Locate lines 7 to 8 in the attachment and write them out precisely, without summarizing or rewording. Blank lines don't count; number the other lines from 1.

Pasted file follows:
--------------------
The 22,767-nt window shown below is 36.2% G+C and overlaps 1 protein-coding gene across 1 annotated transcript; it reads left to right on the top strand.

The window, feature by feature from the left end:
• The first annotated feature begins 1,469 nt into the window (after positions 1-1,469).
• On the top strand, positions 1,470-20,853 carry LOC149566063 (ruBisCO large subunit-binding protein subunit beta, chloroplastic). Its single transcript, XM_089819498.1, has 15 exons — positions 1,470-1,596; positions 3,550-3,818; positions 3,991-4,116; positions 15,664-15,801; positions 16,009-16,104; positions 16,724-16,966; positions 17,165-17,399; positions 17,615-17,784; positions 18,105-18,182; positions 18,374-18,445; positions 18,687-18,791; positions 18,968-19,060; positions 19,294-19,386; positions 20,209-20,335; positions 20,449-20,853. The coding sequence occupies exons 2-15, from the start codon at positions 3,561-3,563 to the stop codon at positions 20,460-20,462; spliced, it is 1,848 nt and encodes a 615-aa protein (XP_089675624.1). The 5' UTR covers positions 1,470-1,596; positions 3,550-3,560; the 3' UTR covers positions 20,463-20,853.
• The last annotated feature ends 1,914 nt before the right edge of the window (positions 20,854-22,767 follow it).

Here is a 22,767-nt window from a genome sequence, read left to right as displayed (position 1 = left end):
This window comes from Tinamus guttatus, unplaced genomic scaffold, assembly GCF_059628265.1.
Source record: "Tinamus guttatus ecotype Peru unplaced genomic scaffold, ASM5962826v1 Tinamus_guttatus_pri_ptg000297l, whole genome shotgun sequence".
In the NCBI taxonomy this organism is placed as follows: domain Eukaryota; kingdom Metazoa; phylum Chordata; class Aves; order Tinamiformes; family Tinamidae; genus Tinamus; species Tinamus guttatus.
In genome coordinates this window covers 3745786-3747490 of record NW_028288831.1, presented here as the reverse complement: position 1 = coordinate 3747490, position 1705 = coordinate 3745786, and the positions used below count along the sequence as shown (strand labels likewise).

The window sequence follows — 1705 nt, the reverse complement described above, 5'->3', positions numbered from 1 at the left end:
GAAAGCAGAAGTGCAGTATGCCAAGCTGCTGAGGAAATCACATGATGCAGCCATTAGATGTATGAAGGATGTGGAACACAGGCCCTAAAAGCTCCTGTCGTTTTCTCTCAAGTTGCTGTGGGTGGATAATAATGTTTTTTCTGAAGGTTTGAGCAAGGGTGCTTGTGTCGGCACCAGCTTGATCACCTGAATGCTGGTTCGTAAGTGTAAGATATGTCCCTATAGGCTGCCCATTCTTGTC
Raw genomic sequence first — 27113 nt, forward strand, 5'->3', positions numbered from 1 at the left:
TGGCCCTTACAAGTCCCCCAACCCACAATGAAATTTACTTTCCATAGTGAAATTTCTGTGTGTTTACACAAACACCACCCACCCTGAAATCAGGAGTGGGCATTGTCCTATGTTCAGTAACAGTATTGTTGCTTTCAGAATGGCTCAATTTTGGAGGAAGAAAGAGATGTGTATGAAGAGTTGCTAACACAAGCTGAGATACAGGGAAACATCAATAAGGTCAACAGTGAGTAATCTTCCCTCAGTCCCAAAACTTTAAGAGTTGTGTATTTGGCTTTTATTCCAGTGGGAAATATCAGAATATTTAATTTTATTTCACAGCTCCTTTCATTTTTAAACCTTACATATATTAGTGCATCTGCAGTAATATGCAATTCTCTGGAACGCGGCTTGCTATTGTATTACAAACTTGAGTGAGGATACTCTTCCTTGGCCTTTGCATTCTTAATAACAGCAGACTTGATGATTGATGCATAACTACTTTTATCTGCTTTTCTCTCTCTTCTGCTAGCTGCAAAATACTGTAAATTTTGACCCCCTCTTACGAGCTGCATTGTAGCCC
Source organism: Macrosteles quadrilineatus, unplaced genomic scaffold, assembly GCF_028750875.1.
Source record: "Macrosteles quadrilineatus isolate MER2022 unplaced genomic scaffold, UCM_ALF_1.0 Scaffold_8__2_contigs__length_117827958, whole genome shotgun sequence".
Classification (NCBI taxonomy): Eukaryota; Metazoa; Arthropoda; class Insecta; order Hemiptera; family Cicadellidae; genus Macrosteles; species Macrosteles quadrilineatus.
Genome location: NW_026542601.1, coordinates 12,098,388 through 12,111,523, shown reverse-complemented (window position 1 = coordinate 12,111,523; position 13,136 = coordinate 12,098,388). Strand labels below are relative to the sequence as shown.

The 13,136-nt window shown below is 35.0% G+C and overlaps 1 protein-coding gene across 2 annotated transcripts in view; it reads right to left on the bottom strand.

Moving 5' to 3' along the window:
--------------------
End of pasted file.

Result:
This window comes from Tinamus guttatus, unplaced genomic scaffold, assembly GCF_059628265.1.
Source record: "Tinamus guttatus ecotype Peru unplaced genomic scaffold, ASM5962826v1 Tinamus_guttatus_pri_ptg000297l, whole genome shotgun sequence".